CNN anchor: PH is ripe for tourism boom
“My Manila experience has been less than ideal, in the sense that I was there for Apec (Asia-Pacific Economic Cooperation, in November),” CNN anchor Richard Quest told the Inquirer in an e-mail interview. “Because of that, I didn’t get a chance to experience the true enjoyment—delights, food— that was possible. On the plus side, because of Apec, I didn’t have to experience the awful traffic that people talked about,” the 53-year-old host of the monthly show, “Business Traveller,” said.
Filming an episode during the economic forum gave him a clearer picture of the country’s business potential, according to the New York-based Quest.
“You’ve got high-spending travelers from the US and Europe who come over, and they want to make sure they get to see more than just the convention hotel… There’s no doubt that the country’s going to have to do more with infrastructure on airports… it’s going to tackle the road situation; there’s no point of bringing people here if they can’t get any further than the end of the road. Everything is ripe for a boom in tourism!”
News-reporting, he added, has evolved dramatically.
“What has changed? Two things: First, the availability of getting real-time pictures with better quality has sped up the operation considerably.”
The second big change is social media. “It has created its own dynamic, in which people can find out from each other. For instance, bomb hoaxes on planes, which we may not have reported in the past because it encourages more hoaxes, you read about it on Twitter, on Apple or Facebook. We don’t change our values and standards, but we have to change our execution of these stories —because the viewer is already informed about them!”
Quest, whose past interviewees include the Dalai Lama, British Prime Minister David Cameron, Playboy founder Hugh Hefner and DreamWorks CEO Jeffrey Katzenberg, among others, revealed that speaking with people from different industries continues to be challenging.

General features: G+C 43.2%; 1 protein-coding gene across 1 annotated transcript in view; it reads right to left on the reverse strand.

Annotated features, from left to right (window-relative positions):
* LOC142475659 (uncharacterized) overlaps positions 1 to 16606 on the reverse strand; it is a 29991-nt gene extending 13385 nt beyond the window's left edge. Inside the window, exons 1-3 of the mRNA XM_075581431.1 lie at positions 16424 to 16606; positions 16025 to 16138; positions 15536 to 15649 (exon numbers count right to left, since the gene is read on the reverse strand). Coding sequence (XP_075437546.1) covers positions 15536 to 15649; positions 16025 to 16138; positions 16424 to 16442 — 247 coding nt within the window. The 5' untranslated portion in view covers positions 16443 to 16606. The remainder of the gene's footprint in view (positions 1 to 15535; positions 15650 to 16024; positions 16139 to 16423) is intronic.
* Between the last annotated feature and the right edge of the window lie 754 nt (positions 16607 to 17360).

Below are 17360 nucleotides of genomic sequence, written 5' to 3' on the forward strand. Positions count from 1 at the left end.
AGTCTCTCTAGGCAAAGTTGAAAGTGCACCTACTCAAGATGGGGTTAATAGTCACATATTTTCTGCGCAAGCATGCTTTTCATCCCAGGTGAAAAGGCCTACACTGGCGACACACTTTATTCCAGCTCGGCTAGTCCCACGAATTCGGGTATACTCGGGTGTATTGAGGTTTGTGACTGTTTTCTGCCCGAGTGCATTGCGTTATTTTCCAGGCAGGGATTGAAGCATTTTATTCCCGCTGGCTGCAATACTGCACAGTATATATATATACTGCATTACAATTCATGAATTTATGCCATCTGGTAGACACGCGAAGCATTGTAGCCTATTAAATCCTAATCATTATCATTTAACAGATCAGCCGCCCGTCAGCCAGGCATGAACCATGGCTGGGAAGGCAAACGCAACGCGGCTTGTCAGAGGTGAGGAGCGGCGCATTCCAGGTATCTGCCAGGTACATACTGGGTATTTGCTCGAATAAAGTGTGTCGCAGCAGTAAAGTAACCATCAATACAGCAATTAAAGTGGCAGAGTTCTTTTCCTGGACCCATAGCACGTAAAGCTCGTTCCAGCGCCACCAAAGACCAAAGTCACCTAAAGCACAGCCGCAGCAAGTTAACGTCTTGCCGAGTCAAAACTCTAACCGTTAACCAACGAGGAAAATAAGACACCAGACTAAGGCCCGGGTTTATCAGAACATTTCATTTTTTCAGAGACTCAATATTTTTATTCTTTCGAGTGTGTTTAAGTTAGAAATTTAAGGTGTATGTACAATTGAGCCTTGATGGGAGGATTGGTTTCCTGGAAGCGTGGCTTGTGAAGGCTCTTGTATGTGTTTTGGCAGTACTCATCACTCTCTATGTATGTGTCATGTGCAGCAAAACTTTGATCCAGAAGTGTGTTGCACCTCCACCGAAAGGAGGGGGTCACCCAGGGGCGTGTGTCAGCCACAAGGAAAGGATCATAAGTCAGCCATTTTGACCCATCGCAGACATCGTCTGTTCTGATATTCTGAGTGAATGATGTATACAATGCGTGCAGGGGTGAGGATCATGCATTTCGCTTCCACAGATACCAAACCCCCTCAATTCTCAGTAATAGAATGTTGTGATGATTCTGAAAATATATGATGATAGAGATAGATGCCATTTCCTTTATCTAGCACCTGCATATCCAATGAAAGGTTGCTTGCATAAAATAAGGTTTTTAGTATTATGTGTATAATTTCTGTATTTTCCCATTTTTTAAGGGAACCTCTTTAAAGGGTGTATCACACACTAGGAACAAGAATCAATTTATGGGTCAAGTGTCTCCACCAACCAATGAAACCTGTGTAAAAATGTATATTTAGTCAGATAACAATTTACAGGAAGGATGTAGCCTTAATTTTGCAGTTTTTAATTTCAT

“It can be intimidating if it’s a prime minister or president,” he said. “It can be absolutely terrifying if it’s a Hollywood star. Fundamentally, you want a good interview—and that means getting the best out of the interviewee. If it’s a politician, you need to make sure that he answers the question you’ve asked, not the question he wants to answer. If it’s a star, make sure he’s saying something interesting. You can never become so over-awed and impressed.”
The openly gay newsman related that working for CNN since 2001 has taught him a valuable lesson: “Don’t assume. Check, check, check. Facts come first. Never, ever play fast and loose with the facts. It’s the single most important thing that you do in this business. Our integrity is like virginity; once it’s gone, it isn’t coming back! That is something I’ve had to learn because I thought I’d rely on memory, [and I discover that the ‘fact’], 20 minutes later, is wrong… you beat yourself up. That happens when you’re a senior correspondent like myself, as much as you’re an intern.”
Quest is confident that Filipinos can discover things about the country from the CNN coverage.
“You’re going to learn where the Philippines is going to position itself as it looks to a future of growing tourism and how that’ll go forward. There is great future in tourism. Frankly, it’s one of the last undisturbed and ‘undiscovered’ places [in the world],” he said.
In the Apec episode, Quest was joined by Tourism Secretary Ramon Jimenez Jr. on a tour of Intramuros. “Business Traveller” will air on Jan. 14 (5:30 p.m.), 15 (12:30 p.m.) and 16 (1:30 p.m.).
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